There was a hole in the side of the block I could fit my fist in, and the piston and rod were in a million little pieces. As a result, all of the oil came out the side of the engine and started the fire when it hit the hot exhaust headers. The power steering let go when the fire melted the belts on the engine. Hero to zero in the blink of an eye; my day was over … or was it?

Back at the pits, I peeled myself out of my race suit and washed off the dust before devouring a cheeseburger. I was on the last bite when Sam asked if I wanted to get back in the race. "Huh?!" was all I could manage with a mouth full of burger. Friend and fellow racer Jeff Parsons, who was pitting with us, hadn't slept in three days. Like most of us, he is a working stiff who puts all of his free time and resources into his truck, and he was going to do anything to make it to Yerington. Apparently "anything" included multiple all-nighters in a row.

Jeff had completed the first two laps of the race, but between the lack of sleep and exhaust fumes leaking into the cab, he could not keep his eyes open. To make matters worse, his starter wouldn't engage and he couldn't shut off the truck. The team ripped out the windshield to solve the exhaust issue as Sam jumped into the driver seat. Like I said, Sam is a desert racer before all else. Someone else on Jeff's team volunteered to co-drive, recognizing that I was having a hard time choosing between the cheeseburger and the race seat. Sam wheeled the truck for two laps before handing it back to a rested Jeff to finish out the race.

And Frank's buggy? "That's racing," he said without emotion. "We'll build it even stronger now." Before the car was even unloaded from the trailer, there was a dry sump and forged pistons to go in the extra block in the back of Samco's shop. Frank's buggy will be back, and I just might be back in the passenger seat. I am starting to think that being a buggy dork isn't so bad after all.

Trucks and Buggies: What's the Difference?
Race "trucks" are really tube-frame creations that have a fiberglass body on them. Other than the body, what are the differences between trucks and buggies? Trucks traditionally have the engine in the front (there are some exceptions, like Robby Gordon's Trophy Truck) with a solid axle in the rear running a spool. By comparison, buggies have the engine in the back with a transaxle to route power through an open differential. Cutting brakes are often used on buggies to turn more sharply and make up for the lack of a locking differential when traction is limited.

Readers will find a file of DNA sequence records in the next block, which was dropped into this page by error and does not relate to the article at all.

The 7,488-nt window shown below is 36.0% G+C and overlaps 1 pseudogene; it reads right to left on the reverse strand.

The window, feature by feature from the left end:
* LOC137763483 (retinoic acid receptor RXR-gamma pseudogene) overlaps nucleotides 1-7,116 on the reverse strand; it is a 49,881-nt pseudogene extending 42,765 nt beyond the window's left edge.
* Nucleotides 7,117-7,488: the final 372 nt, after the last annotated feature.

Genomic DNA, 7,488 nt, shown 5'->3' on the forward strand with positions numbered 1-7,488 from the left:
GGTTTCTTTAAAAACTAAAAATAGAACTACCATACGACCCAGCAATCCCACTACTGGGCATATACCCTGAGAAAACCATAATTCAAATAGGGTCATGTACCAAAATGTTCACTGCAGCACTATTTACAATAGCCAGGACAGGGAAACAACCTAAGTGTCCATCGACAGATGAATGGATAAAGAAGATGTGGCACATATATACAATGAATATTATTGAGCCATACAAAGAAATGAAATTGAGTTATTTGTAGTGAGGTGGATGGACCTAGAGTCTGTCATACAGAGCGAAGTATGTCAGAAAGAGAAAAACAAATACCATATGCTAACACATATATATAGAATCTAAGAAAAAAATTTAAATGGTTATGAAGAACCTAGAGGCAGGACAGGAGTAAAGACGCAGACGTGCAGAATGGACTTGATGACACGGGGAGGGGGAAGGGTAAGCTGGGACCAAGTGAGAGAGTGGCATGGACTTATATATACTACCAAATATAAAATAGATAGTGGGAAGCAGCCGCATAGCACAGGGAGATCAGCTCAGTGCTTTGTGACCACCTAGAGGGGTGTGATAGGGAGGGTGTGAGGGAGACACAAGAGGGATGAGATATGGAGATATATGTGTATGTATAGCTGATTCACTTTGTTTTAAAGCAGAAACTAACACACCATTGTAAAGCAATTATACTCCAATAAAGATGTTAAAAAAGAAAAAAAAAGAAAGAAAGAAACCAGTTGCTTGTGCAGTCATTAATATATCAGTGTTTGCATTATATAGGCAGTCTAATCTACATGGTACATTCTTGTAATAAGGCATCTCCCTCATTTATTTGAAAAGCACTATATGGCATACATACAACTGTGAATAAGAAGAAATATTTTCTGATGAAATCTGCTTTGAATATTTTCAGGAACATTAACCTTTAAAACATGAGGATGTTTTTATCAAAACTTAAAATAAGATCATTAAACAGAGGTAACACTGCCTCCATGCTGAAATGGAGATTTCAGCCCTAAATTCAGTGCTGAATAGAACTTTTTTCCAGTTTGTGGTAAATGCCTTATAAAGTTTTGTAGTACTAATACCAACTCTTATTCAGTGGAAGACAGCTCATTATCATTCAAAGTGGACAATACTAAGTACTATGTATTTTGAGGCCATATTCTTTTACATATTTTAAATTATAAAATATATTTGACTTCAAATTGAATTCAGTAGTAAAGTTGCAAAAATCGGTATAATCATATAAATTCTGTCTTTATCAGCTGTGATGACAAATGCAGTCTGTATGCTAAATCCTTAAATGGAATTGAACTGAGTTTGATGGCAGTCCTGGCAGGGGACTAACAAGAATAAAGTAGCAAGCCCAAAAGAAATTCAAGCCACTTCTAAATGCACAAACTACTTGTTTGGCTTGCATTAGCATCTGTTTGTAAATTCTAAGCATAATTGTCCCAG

The name "buggy" is derived from Volkswagen Bugs, as are many of the buggy parts. Volkswagens use air-cooled four-cylinder engines mated to a transmission and axle all-in-one (a transaxle) that uses constant velocity joints to power the rear wheels and a beam axle in the front. Many racing classes (Class 1/2-1600, Class 5, Class 9, Class 11) still use this basic design. Other buggy race classes (Class 10, for example) mount the engine in the rear, but they don't necessarily use VW engines or beam front axles. Class 1 cars, such as those built by Jimco, Racer Engineering, Penhall Fabrication, Raceco, and others, are the pinnacles of buggies. These vehicles don't use any parts from Volkswagens, but they share their basic layout with the iconic Bug, with the engine in the rear mated to a transaxle.

What The Heck Does the Co-Driver Do, Anyway?
When telling friends and families who are not into the off-road scene about my recent racing, they usually reply, "So, you get to ride along? That's nice," in a patronizing tone. In reality, the co-driver has an important job and is busy from before the green flag drops until well after the race is over. To start, you need to have your own safety gear, including an SFI-approved race suit and a helmet that is plumbed for air and wired for the intercom. A HANS device, racing gloves, and driving shoes are all optional but highly recommended. Safety is not the place to cut corners.

After making that financial commitment, get to know the vehicle you will be racing in if you plan to co-drive. The most important factors will be the location of the fire extinguishers and how to change a tire, but general knowledge of the car and how to wrench on it are definitely beneficial skills. Sam Cothrun and I spent time going over these details prior to the race as well as practicing getting in and out of the car—from harnesses tight and the window net up to all the way out in case of a tire change or emergency. Once that was second nature, we discussed the assortment of switches and gauges in the car and the function of each switch and normal operating range for each gauge.

We ran the course the day before the race, marking cautions on the GPS for any dangerous locations like large rocks or hidden ditches. Every co-driver will have his own preferences for the GPS, but knowing how to process the information on the screen and efficiently relay that information to the driver is critical once the green flag drops. You will also be monitoring the gauges, watching the mirrors for faster cars behind you, and getting on the horn for any traffic you are approaching. Don't forget to look up every once in a while, either, or you might find yourself getting queasy! Being a co-driver is far from a ride-along, but if this all sounds appealing to you then you might just have what it takes to race.